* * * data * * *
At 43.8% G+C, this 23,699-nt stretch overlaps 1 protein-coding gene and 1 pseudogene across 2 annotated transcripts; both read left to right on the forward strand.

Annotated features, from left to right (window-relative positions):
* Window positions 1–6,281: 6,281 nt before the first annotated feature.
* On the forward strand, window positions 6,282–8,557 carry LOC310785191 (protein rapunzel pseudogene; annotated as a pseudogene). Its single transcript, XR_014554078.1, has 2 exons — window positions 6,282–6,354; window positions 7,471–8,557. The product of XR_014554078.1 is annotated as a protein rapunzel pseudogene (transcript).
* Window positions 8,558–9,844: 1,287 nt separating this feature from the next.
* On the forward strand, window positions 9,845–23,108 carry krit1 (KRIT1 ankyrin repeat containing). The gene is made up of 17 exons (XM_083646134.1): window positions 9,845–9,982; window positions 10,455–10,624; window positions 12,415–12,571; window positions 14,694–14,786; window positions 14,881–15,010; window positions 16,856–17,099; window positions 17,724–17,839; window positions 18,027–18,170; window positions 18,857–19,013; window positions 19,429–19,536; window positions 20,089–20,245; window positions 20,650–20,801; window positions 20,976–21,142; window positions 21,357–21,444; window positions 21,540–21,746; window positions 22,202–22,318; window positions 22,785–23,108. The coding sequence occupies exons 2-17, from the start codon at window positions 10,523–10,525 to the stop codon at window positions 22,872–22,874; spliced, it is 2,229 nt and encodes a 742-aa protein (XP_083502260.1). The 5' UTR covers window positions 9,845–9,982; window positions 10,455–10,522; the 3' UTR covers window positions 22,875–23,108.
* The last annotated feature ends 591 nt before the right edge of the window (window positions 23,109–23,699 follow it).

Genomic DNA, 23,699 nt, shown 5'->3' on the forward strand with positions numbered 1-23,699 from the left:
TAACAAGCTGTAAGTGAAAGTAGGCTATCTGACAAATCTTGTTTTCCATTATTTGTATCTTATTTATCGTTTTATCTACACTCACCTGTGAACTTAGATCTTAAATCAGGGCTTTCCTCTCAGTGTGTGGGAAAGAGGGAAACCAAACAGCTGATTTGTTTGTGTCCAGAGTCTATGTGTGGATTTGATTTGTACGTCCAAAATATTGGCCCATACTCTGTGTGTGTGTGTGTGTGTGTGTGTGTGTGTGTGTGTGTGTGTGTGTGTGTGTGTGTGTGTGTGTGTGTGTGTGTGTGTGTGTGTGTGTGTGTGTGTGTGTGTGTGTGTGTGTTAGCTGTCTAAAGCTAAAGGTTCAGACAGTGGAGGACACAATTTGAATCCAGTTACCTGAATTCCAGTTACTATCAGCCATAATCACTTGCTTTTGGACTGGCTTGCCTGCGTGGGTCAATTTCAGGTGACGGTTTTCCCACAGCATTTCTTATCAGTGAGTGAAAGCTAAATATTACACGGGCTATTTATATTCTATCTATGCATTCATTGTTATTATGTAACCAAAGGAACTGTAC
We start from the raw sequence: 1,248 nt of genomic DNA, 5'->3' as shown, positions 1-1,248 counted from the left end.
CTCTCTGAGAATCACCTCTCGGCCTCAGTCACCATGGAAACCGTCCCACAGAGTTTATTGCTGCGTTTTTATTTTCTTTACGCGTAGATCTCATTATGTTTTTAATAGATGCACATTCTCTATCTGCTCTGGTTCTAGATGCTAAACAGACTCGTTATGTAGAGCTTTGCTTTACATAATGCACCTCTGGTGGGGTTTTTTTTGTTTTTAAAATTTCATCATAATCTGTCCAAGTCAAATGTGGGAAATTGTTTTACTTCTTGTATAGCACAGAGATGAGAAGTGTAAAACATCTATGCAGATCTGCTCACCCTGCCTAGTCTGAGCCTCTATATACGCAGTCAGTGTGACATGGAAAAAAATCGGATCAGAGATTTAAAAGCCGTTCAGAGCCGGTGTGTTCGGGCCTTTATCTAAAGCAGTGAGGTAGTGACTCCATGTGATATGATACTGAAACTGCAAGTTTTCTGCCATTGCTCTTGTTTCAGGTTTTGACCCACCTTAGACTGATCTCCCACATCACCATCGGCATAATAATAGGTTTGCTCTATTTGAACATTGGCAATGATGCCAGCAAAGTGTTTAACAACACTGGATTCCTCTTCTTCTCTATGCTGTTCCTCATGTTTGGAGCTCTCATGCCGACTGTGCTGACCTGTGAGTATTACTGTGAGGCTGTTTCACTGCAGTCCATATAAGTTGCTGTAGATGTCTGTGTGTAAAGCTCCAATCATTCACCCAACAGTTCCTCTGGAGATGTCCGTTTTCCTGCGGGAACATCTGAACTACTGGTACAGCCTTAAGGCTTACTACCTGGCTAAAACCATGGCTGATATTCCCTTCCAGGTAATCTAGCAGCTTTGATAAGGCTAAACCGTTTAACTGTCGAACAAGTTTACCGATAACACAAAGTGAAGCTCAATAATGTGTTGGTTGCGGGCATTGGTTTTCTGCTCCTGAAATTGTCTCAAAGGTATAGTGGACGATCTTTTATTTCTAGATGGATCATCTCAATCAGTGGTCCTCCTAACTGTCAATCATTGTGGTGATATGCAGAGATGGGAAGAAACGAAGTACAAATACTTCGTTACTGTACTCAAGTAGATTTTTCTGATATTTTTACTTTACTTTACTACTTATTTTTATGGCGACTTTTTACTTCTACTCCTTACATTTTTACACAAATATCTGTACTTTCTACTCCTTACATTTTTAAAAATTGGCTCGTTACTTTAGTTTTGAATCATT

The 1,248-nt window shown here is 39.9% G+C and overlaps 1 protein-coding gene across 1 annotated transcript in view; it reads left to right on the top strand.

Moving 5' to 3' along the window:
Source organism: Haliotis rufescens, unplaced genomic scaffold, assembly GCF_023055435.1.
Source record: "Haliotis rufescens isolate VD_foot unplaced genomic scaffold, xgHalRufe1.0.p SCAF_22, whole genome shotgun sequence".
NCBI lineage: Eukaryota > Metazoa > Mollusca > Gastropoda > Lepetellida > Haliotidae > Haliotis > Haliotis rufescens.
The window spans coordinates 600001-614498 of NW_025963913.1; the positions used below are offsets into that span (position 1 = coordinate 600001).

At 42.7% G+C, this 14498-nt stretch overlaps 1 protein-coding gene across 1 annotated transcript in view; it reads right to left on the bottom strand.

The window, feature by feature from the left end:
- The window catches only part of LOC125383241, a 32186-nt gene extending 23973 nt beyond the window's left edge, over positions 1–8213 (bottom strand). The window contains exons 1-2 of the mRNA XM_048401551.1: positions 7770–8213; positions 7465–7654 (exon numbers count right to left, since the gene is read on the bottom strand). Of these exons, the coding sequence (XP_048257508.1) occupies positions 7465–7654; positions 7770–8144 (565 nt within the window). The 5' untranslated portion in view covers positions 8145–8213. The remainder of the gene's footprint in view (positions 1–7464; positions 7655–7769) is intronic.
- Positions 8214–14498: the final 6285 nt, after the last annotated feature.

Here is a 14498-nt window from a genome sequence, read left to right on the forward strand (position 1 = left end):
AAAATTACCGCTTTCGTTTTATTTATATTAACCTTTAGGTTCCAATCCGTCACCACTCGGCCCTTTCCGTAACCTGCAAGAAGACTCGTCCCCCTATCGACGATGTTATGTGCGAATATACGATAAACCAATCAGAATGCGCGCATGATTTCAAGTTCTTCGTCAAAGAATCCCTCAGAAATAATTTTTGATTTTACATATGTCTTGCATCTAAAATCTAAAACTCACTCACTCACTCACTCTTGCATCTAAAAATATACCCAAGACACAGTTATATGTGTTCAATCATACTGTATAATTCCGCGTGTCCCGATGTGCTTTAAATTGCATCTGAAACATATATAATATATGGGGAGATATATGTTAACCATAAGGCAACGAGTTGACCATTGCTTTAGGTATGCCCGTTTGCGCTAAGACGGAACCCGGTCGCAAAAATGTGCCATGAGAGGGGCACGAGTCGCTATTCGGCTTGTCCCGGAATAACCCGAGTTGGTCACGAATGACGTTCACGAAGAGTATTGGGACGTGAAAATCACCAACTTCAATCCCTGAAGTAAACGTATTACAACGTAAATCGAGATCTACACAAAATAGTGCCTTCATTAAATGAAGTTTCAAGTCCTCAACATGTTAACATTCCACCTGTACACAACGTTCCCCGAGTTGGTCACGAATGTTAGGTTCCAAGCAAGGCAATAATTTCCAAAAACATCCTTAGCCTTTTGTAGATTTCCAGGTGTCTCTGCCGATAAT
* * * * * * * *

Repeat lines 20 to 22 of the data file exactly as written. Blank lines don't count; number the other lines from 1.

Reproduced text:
- The window catches only part of LOC125383241, a 32186-nt gene extending 23973 nt beyond the window's left edge, over positions 1–8213 (bottom strand). The window contains exons 1-2 of the mRNA XM_048401551.1: positions 7770–8213; positions 7465–7654 (exon numbers count right to left, since the gene is read on the bottom strand). Of these exons, the coding sequence (XP_048257508.1) occupies positions 7465–7654; positions 7770–8144 (565 nt within the window). The 5' untranslated portion in view covers positions 8145–8213. The remainder of the gene's footprint in view (positions 1–7464; positions 7655–7769) is intronic.
- Positions 8214–14498: the final 6285 nt, after the last annotated feature.

Here is a 14498-nt window from a genome sequence, read left to right on the forward strand (position 1 = left end):